|Publication number||US5379165 A|
|Application number||US 08/034,573|
|Publication date||Jan 3, 1995|
|Filing date||Mar 19, 1993|
|Priority date||Mar 19, 1993|
|Also published as||DE69320024D1, DE69320024T2, EP0616319A2, EP0616319A3, EP0616319B1|
|Publication number||034573, 08034573, US 5379165 A, US 5379165A, US-A-5379165, US5379165 A, US5379165A|
|Inventors||Per O. Pahr|
|Original Assignee||Tandberg Data A/S|
|Export Citation||BiBTeX, EndNote, RefMan|
|Patent Citations (5), Referenced by (41), Classifications (10), Legal Events (7)|
|External Links: USPTO, USPTO Assignment, Espacenet|
1. Field of the Invention
The present invention is directed to a method and apparatus for improving the accuracy of a conventional tape servo track seek algorithm, of the type used to position a write/read head relative to a magnetic tape on which data and servo tracks are present in a high density format.
2. Description of the Prior Art
It is well known that imperfections in the rotating parts of a tape cartridge, such as the capstan wheel and the rotor of the motor, cause characteristic frequencies which can be observed in the tape transversal movements. At a given tape speed and a given length of tape wound on the cartridge hubs, each rotating part has its own characteristic frequency. This causes both longitudinal and transversal vibrations of the tape. These dynamic transversal tape movements have heretofore been characterized in the frequency domain with the aid of spectrum analyzers or by taking the Fast Fourier Transform of time-domain waveforms captured on digital storage oscilloscopes. It is also well known that certain abrupt transversal displacements of the tapes position in the tape guides can take place. This last type of tape displacement is not directly caused by or related to the characteristic frequencies of the rotating parts. This is an essential point of observation for the invention. However, it is not unreasonable to believe that cartridge vibration or external forces (e.g., gravity forces on the heavy tape hubs or external mechanical noise) can trigger these abrupt displacements. The abrupt changes can take place simply because there is room for them to occur. Due to mechanical tolerances of tape guides and tape widths, the tape can not be kept in an absolute position with respect to one side of the tape guide. The worst-case "gap" between the widest guide and the narrowest tape for the quarter-inch cartridges in use today is 46 μm. If an abrupt, change take place randomly, the tape will still be subject to exactly the same vibrations stemming from the rotating parts.
For tapes with data and servo tracks thereon in a high density format, it is critical to be able to accurately position the write/read head relative to a selected track. This is accomplished using a servo head and track seek algorithm, of which many are known. All such algorithms depend for their accuracy on the tape itself being located, and remaining, at an "expected" position in a direction perpendicular (transverse) to the direction of tape travel. The aforementioned transverse tape movements thus degrade, or limit, the accuracy of known track seek algorithms since the servo is normally not locked in during the servo track seek.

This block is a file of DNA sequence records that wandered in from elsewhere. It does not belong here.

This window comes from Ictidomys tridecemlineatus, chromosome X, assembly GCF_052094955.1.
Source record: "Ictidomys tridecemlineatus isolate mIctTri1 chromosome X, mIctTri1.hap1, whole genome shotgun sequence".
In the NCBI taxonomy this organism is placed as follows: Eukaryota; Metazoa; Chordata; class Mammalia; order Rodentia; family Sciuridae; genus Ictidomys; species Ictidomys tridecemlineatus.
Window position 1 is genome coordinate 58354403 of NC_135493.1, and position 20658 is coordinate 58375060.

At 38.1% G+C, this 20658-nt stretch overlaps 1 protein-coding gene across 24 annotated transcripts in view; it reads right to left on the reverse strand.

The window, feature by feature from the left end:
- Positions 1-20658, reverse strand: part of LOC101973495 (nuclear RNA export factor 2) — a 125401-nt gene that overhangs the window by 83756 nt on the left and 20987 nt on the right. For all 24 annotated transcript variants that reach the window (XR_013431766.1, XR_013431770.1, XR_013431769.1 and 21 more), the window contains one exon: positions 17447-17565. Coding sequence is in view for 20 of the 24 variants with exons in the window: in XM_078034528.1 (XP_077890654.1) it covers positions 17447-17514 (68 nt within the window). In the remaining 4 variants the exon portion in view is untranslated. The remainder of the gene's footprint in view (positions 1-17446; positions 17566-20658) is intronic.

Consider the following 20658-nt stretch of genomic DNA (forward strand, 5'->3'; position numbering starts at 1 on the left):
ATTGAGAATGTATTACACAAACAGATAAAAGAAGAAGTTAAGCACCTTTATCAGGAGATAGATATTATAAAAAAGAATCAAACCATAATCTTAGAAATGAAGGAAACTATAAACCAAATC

The invention disclosed herein is based on a physical observation which followed from an experiment initiated by the inventor. The starting point is to observe the vibrations in the time domain and not in the frequency domain as has been conventionally done in the prior art. One can do the following experiment. The tape transversal movements are observed from a stationary position (i.e., at the magnetic recording head), for example by using an optical tape edge detector with an analog output signal proportional to the light falling on it so that the transversal tape movements modulate the amount of light falling on the detector. Further, one makes a small cut or a hole (a mark) in the edge of the tape so that when this mark is located in front of the detector, a marker will occur in the analog signal. A digital storage oscilloscope is further set to a trigger threshold of a certain magnitude which causes the oscilloscope to start its recording in time when this marker occur. The tape is started from a position prior to this mark so that it will reach its stationary, servo-controlled tape speed before the mark occurs. When the marker triggers the oscilloscope, the signal proportional to the transverse tape movements or vibrations is stored in memory for a certain length of tape and time, related to each other by the constant speed of the tape. The tape is then stopped and rewound to its starting position and the same procedure is repeated by triggering the oscilloscope at exactly the same longitudinal tape position as before and stopping the recording at exactly the same time and tape position as before. This procedure can be repeated many times and the stored time domain waveforms can be compared with each other; i.e., one can perform a correlation between the waveforms.